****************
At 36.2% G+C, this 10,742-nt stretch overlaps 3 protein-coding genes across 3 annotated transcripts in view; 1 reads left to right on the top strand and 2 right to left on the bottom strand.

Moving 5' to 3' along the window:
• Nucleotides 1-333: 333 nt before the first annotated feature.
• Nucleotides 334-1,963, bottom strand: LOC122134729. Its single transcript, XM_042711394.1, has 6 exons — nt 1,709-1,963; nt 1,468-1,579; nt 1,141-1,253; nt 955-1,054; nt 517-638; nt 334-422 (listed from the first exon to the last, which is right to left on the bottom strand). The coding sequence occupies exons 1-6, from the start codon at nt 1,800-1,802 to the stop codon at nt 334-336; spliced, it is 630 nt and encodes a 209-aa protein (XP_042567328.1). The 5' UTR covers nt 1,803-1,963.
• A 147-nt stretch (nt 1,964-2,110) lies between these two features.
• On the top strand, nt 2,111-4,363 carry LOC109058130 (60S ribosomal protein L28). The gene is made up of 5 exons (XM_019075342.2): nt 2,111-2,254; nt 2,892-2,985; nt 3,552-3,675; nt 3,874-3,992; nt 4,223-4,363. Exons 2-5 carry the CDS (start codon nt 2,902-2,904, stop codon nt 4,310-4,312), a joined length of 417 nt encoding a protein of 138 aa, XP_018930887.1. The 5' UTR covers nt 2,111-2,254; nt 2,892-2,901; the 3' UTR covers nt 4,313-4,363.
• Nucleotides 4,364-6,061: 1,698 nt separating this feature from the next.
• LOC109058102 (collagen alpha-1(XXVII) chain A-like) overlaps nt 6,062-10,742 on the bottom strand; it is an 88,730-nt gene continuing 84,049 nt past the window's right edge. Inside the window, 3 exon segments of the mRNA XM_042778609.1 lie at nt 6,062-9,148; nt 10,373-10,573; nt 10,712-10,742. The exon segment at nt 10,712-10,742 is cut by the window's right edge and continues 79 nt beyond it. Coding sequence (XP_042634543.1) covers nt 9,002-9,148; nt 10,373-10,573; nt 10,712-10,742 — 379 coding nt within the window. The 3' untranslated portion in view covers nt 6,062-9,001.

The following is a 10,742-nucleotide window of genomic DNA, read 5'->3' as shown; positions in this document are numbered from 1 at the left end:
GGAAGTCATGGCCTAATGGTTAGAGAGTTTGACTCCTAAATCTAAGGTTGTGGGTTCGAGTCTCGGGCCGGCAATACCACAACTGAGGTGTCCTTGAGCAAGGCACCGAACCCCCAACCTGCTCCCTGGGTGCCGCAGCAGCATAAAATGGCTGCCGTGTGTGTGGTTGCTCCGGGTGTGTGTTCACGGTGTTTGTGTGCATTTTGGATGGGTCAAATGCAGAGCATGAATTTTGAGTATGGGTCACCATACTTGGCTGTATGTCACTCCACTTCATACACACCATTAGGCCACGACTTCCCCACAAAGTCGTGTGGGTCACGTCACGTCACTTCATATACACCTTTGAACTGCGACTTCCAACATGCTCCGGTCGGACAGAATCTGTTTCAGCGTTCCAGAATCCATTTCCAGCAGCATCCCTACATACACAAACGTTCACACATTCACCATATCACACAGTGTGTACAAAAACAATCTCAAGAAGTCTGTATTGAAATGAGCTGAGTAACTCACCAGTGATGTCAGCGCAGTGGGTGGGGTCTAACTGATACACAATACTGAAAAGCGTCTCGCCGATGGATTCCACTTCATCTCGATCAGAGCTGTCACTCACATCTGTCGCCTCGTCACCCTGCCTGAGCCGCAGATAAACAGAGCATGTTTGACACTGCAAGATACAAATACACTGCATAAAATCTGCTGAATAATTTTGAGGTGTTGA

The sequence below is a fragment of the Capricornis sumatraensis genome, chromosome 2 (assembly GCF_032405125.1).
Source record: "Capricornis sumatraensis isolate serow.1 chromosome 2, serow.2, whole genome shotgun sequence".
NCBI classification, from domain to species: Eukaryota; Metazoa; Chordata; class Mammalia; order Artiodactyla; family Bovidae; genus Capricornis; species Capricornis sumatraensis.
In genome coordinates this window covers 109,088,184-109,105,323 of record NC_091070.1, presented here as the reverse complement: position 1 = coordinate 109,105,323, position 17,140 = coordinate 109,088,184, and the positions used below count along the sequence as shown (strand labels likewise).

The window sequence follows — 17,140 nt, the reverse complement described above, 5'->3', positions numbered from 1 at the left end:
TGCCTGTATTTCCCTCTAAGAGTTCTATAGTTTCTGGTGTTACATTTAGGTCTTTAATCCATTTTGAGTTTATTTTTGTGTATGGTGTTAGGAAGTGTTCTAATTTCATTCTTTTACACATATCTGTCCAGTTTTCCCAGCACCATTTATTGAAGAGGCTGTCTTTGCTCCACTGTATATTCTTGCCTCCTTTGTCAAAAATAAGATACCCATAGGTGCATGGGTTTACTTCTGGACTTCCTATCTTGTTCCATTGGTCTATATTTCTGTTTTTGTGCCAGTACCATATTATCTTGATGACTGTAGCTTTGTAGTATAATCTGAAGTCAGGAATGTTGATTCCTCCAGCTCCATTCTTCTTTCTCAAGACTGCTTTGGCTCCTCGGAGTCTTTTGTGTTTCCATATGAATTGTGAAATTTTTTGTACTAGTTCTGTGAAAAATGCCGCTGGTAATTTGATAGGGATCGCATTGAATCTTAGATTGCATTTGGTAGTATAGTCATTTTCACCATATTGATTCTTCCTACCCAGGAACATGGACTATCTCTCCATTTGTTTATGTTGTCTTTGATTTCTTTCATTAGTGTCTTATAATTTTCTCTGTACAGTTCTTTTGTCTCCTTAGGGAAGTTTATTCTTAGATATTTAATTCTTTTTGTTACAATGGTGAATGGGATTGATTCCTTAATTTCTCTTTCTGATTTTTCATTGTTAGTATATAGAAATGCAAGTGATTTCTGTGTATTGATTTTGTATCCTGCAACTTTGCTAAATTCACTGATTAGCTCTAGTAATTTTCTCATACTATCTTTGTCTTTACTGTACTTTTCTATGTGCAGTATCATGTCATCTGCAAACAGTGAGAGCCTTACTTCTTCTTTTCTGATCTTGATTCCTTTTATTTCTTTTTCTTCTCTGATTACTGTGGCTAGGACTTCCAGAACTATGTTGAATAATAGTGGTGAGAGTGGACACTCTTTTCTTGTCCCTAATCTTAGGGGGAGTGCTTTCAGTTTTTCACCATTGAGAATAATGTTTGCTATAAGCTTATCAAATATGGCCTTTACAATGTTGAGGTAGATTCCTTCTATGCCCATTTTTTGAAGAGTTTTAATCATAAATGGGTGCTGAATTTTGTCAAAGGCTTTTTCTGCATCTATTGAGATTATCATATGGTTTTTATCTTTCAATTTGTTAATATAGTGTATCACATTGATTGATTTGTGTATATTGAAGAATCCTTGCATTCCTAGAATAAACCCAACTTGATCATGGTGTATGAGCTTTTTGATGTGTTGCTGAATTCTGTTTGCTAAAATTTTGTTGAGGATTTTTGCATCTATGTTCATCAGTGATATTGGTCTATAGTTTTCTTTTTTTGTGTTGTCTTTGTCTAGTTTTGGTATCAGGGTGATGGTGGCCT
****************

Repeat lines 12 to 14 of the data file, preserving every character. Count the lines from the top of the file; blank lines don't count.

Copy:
Source record: "Capricornis sumatraensis isolate serow.1 chromosome 2, serow.2, whole genome shotgun sequence".
NCBI classification, from domain to species: Eukaryota; Metazoa; Chordata; class Mammalia; order Artiodactyla; family Bovidae; genus Capricornis; species Capricornis sumatraensis.
In genome coordinates this window covers 109,088,184-109,105,323 of record NC_091070.1, presented here as the reverse complement: position 1 = coordinate 109,105,323, position 17,140 = coordinate 109,088,184, and the positions used below count along the sequence as shown (strand labels likewise).